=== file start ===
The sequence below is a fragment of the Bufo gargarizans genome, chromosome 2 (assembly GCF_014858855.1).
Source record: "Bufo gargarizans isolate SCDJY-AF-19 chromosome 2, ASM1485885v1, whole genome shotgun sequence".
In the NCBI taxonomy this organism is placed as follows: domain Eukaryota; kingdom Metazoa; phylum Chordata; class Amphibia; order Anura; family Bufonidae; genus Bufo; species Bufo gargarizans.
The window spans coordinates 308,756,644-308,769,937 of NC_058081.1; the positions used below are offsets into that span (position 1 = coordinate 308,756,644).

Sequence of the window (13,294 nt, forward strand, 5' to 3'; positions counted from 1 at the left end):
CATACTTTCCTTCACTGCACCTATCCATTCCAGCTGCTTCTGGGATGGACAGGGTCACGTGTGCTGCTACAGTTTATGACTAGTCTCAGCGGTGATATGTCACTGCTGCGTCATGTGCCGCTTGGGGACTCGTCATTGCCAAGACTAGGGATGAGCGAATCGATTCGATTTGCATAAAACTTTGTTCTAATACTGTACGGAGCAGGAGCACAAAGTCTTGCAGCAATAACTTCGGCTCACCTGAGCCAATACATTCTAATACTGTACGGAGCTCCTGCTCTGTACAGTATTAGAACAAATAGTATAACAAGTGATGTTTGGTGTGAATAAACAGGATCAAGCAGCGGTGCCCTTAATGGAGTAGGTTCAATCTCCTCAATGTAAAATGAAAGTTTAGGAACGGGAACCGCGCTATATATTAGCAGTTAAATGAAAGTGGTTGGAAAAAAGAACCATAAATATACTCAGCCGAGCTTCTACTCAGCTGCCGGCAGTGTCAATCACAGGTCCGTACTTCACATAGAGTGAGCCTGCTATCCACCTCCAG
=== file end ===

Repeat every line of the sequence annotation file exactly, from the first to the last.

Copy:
The sequence below is a fragment of the Bufo gargarizans genome, chromosome 2 (assembly GCF_014858855.1).
Source record: "Bufo gargarizans isolate SCDJY-AF-19 chromosome 2, ASM1485885v1, whole genome shotgun sequence".
In the NCBI taxonomy this organism is placed as follows: domain Eukaryota; kingdom Metazoa; phylum Chordata; class Amphibia; order Anura; family Bufonidae; genus Bufo; species Bufo gargarizans.
The window spans coordinates 308,756,644-308,769,937 of NC_058081.1; the positions used below are offsets into that span (position 1 = coordinate 308,756,644).

Sequence of the window (13,294 nt, forward strand, 5' to 3'; positions counted from 1 at the left end):
CATACTTTCCTTCACTGCACCTATCCATTCCAGCTGCTTCTGGGATGGACAGGGTCACGTGTGCTGCTACAGTTTATGACTAGTCTCAGCGGTGATATGTCACTGCTGCGTCATGTGCCGCTTGGGGACTCGTCATTGCCAAGACTAGGGATGAGCGAATCGATTCGATTTGCATAAAACTTTGTTCTAATACTGTACGGAGCAGGAGCACAAAGTCTTGCAGCAATAACTTCGGCTCACCTGAGCCAATACATTCTAATACTGTACGGAGCTCCTGCTCTGTACAGTATTAGAACAAATAGTATAACAAGTGATGTTTGGTGTGAATAAACAGGATCAAGCAGCGGTGCCCTTAATGGAGTAGGTTCAATCTCCTCAATGTAAAATGAAAGTTTAGGAACGGGAACCGCGCTATATATTAGCAGTTAAATGAAAGTGGTTGGAAAAAAGAACCATAAATATACTCAGCCGAGCTTCTACTCAGCTGCCGGCAGTGTCAATCACAGGTCCGTACTTCACATAGAGTGAGCCTGCTATCCACCTCCAG